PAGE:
Friday, July 15, 2016

The Privilege of Age

I know a sweet lady, just a couple years older than me, who has pancreatic cancer.  She is one of the funniest, warmest, friendliest,most upbeat people I know.  She and her doctors were fairly optimistic in the beginning that she could beat it, but now, six months in, she is not doing well. She is constantly sick to her stomach and in pain. I saw her a few months ago, and didn't recognize her at first. She had lost so much weight, as well as all of her hair. But she was her usual cheerful self as she described her treatment, and how she was coping with the challenges of chemo.  I saw her husband today, and with tears in his eyes, he told us how sick she is now.  She has lost another 22 pounds just this month. He described how if she has 30 minutes a day where she is not throwing up, they consider it a great day.  She is fighting a good fight, and she isn't ready to give up just yet,  but the chances of her winning this fight are not in her favor. She has a great husband, several kids who range in age from late twenties to late teens, and a few new grandbabies that she adores.  It just seems so unfair. She should have many more decades of life to complain about wrinkles and gray hair, fight with her teenage daughter, love her grandkids, and travel with her husband. It is hard to believe that someone as vibrant as she is could be struck with such terrible luck.

Thinking about this dear woman, I want to never complain again about that extra bulge that has appeared around my middle, because it means my body is working the way it should.   I want to never miss a chance to just hang out with my kids and husband, even if we are doing nothing, because doing nothing is a privilege.  I want to never take for granted getting out of bed and having a million errands to run, because I would miss those errands if I suddenly couldn't do them anymore.  I want to be thankful every day that I can help my parents out, because it means we have another day together. I want to love my wrinkles and jowls, because it means I'm still here to look myself in the eye.

My Grandpa Paulson is known for telling people that it is hell to get old. That may be true, but in my humble and still rather young opinion, it is a different kind of hell to not get to be old.  As long as I am here, and still getting old, I plan on enjoying it, especially if I have to enjoy it double for a friend who never gets the privilege.

Thursday, July 14, 2016

Busier

Our little brood is back together after a few short-staffed days here at Motel Metcalf. Will and Audrey spent the past several days in Logan with their buddies up there, and Olivia went to Aunt Melissa's to hang with cousins. That left just me, Duncan and Dan to hold down the fort. And we were gone most of the time too, working, making trips to Logan to deal with rental home issues, and keeping my parents in check. Tonight is the first night in a week that me and the kids have been home together. Dan is out cavorting somewhere, but the rest of us had a nice hot dog dinner when I got home from work about 8:00,  and then we got enough chores done to keep the place from going completely to pot. The weekend will bring more time at work, a garage sale, and seeing my folks off on a flight to Nashville, which is a story in itself. There will not be much time for relaxing, or attending to the myriad of tasks to do around here, but all of that can wait, I suppose.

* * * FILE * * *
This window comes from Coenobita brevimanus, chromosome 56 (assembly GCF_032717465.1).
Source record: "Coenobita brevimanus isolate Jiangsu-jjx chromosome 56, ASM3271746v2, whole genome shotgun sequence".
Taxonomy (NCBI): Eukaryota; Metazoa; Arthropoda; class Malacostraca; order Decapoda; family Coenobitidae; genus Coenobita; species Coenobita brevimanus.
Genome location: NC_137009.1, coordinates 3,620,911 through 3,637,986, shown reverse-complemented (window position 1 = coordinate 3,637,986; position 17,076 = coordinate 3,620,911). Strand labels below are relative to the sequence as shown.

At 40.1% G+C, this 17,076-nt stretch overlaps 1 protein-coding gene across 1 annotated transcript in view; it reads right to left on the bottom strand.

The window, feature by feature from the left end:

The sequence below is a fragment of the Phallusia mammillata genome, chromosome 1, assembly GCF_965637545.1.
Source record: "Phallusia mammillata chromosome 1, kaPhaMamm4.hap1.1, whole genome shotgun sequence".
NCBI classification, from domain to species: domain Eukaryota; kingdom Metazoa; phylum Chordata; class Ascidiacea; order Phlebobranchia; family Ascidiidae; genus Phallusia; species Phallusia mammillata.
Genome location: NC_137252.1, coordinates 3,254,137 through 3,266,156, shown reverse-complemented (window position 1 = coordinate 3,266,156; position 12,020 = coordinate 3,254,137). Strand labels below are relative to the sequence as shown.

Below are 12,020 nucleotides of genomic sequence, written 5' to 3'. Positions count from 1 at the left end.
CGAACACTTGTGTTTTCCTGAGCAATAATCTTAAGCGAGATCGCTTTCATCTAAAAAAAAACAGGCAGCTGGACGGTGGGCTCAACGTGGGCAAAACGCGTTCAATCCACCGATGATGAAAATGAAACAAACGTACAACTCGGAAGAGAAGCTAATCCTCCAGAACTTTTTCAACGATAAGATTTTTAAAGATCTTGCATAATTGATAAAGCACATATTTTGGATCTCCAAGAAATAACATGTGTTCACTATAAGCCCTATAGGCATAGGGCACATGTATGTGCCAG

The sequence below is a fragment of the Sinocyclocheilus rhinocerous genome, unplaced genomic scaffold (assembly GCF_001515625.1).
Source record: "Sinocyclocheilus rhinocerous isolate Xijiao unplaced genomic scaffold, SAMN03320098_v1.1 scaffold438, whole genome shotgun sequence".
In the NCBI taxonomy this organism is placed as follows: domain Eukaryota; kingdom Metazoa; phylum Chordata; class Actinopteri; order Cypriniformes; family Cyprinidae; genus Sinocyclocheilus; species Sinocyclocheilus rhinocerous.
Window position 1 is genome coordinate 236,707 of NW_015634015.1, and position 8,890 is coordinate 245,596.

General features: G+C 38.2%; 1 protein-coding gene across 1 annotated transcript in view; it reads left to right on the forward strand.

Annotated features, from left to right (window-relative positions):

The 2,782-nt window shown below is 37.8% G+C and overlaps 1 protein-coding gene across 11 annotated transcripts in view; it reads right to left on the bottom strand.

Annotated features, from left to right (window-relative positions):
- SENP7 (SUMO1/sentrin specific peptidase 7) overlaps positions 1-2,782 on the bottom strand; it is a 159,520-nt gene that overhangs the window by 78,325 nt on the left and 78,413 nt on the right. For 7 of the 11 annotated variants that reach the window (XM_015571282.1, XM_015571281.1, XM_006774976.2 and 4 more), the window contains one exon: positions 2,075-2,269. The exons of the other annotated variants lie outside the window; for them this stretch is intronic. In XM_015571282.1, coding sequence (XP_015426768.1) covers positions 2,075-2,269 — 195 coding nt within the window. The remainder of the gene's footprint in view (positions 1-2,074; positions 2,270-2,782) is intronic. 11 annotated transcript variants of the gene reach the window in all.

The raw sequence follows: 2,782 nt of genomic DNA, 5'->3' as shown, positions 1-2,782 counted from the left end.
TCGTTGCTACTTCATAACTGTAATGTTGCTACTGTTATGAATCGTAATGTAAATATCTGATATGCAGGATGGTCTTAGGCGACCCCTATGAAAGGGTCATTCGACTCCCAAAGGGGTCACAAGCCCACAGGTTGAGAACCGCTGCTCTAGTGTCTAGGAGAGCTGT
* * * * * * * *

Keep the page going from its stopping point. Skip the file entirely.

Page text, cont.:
This was supposed to be the summer of relaxation, but so far, all we have done is run like crazy, or in my case, limp like crazy, since I got hit by a truck in case  you haven't heard. My leg is healing nicely, but it sure did put a dent in my June. Then our car decided to become temperamental about when and where it would start. Getting stranded more than a few times over the course of a few weeks convinced us pretty quickly that it was time for a new car.  So in all of our spare time between working, and taking care of family, we had to car shop with an old car that we were never sure was going to start. In fact, when we finally found a car to buy, we had to postpone the deal for two hours while we worked on getting the old car started so we could trade it in. Needless to say, we didn't strike much of a bargain in the trade in value. But we are now the proud owners of a 2011 Honda Pilot which will be known as Old Blue, because it is blue. All I can say is, it better start.

Then, it turns out that getting a kid on a mission is quite a process. We have had to apply for his passport, start visa paperwork, track down immunizations, shop, plan, shop some more, fill out more paperwork, and on and on. And oh, yeah, don't forget to get him spiritually prepared too.  And Duncan has been debating about whether to extend his mission for a few more months. We have also been finding out about job placements and benefits for him when his mission ends. It looks like he will be extending til the end of December, which will give us all time to get Will off before we have to worry about what comes next for Duncan.